No matter how Mississippians vote Tuesday on a sweeping school funding initiative designed to give more money to the state’s struggling public school system, odds are good that lawsuits will follow, school financing experts say. And those lawsuits could mean students will have to wait have even longer for updated textbooks, computers, more reliable buses and school repairs in this poor and rural state that consistently lags behind.
Nationally, 46 lawsuits have been filed seeking improved school funding, according to Michael A. Rebell, executive director of the Campaign for Educational Equity. Most states have been hit with multiple lawsuits, and in some — including Texas, California and Florida — disputes have extended for a decade or more.
“I think with all the goings-on we have seen so far in Mississippi, it seems litigation is coming,” Rebell said. “Generally, the wheels of justice do clank slowly, so any judicial resolution of a controversy, with appeals, could take several years.”
Rebell said, however, that often, when plaintiffs are credible and have strong backing, looming litigation can push lawmakers to better fund public schools.
Nevada, Utah, Hawaii and Delaware are the only states that have not had school funding lawsuits filed, according to the Campaign for Educational Equity, housed at Teachers College, Columbia University. (The Hechinger Report is an independently funded unit of Teachers College)
Mississippi previously had a lawsuit filed by former Gov. Ronnie Musgrove that tried to push the legislature to retroactively fund schools. That case was unsuccessful, in part because the state’s existing constitutional language did not provide public school students with a guarantee of adequate or equitable funding.
On Tuesday, Mississippi voters are deciding whether to approve Initiative 42, which calls for a constitutional amendment requiring the state to fund an “adequate and efficient” system of public school districts by 2022. Using the formula that Initiative 42 calls for, over $200 million more would need to go to public education during the 2016 fiscal year, although proponents of the initiative note that full funding is not required until 2022. Using that same formula, Mississippi schools have been shorted $1.7 billion since 2008. That’s money superintendents have said they need to repair crumbling buildings, buy buses, provide up-to-date textbooks, upgrade computers and give extra attention to kids who are behind.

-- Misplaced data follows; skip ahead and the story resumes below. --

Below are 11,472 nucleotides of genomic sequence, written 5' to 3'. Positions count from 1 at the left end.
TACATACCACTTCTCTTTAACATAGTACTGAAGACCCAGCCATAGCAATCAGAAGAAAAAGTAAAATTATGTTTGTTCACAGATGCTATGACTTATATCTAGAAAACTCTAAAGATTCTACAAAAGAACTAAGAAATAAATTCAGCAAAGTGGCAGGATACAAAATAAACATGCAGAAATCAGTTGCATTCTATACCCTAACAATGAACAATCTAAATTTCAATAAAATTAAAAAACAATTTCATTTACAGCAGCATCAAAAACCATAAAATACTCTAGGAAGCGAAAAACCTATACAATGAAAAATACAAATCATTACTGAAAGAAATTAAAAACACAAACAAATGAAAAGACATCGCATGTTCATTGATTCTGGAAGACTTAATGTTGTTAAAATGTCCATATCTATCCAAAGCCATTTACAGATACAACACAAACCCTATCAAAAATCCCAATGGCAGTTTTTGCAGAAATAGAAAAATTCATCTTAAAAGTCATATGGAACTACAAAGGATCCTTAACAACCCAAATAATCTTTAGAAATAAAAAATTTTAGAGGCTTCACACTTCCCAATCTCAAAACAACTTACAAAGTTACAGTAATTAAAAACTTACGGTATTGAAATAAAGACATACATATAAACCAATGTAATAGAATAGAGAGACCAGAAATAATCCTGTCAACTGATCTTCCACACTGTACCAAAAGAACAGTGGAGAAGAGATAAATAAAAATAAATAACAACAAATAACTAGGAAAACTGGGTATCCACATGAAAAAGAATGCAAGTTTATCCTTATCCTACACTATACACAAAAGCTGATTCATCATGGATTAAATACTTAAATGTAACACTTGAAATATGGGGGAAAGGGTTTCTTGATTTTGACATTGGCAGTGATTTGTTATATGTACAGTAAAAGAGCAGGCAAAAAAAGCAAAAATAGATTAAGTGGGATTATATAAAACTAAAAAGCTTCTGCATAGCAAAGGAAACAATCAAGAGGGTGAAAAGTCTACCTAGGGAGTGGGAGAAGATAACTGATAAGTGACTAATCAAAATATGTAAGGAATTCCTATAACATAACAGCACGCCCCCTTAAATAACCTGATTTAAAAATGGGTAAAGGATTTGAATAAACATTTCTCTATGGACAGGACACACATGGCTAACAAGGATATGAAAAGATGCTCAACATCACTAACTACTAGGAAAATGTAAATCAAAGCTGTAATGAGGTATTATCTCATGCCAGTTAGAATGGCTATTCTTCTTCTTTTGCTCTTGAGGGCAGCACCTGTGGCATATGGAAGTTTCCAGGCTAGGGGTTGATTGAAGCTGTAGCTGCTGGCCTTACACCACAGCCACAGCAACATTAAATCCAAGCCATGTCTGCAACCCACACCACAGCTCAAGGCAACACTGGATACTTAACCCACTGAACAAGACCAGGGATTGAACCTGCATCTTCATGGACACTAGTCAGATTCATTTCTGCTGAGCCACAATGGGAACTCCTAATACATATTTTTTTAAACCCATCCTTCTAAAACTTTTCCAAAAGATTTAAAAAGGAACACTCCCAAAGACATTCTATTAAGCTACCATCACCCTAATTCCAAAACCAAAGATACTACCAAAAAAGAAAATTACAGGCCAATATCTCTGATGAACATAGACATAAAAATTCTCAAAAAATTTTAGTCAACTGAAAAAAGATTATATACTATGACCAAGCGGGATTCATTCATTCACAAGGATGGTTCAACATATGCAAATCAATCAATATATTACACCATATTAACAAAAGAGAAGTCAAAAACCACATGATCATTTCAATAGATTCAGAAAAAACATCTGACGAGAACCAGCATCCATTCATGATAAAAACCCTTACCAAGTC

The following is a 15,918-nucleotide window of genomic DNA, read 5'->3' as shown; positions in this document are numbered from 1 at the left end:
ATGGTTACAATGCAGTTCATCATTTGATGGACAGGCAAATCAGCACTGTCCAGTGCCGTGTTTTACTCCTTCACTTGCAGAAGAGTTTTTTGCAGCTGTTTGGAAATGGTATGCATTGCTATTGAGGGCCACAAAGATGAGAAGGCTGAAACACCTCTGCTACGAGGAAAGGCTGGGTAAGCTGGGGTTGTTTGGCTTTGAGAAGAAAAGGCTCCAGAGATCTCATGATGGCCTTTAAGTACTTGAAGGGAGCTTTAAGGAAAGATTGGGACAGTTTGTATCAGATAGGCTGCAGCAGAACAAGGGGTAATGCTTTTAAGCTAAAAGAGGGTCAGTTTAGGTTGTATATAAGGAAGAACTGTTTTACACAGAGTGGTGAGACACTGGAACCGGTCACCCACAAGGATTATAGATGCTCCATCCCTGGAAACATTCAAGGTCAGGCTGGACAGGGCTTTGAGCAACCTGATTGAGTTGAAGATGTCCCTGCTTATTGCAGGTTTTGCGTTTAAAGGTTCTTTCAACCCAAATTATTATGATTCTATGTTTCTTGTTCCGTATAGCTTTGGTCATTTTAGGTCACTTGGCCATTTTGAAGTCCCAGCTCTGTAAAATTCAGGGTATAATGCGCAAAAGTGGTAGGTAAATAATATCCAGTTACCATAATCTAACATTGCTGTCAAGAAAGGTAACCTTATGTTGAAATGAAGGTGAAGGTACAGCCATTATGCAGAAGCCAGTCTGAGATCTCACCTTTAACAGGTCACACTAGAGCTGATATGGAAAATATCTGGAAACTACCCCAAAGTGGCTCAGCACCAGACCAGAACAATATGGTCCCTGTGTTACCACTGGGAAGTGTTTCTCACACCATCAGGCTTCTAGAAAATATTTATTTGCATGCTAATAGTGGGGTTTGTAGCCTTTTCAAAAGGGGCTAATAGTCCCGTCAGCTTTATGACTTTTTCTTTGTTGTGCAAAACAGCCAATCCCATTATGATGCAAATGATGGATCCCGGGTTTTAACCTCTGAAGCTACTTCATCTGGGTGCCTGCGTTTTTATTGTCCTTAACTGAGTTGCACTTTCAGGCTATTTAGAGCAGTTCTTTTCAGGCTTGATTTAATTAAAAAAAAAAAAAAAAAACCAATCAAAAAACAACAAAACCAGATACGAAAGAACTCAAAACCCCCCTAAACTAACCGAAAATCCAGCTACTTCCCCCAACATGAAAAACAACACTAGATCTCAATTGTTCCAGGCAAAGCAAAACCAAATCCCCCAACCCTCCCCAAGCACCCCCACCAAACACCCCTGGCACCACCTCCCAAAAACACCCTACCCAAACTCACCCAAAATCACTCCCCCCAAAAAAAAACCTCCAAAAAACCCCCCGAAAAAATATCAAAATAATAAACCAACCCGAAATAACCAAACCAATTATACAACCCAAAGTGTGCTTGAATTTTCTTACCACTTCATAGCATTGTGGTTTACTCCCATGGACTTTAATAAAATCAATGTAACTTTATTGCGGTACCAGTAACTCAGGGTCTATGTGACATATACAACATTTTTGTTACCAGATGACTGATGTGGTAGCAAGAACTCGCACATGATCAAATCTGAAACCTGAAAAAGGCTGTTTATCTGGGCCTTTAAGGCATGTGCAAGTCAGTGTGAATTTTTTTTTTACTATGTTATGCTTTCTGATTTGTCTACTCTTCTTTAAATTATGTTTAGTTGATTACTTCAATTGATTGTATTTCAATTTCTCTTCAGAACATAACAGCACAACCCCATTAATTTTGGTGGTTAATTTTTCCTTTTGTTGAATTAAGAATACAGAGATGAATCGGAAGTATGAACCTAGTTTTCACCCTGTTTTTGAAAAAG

Rep. Greg Snowden, the Meridian Republican who is primary author of an alternative initiative created as a roadblock to 42, said that he fully expects a flurry of lawsuits – both if Initiative 42 passes and if it doesn’t.
“I will be shocked if there aren’t at least a half a dozen lawsuits related to this thing,” Snowden said. “I think we know those lawsuits are coming.”
If 42 fails, Snowden expects supporters to challenge the election in court. A lawsuit challenging the wording of the state’s ballot was withdrawn in September because of concerns the lawsuit would have delayed military voting.
If the initiative passes, Snowden expects challenges to how the additional school funds are distributed. He said he could see some school districts or community activists suing to get more of the available money, and possibly some individuals and groups making the case that funding is unfair.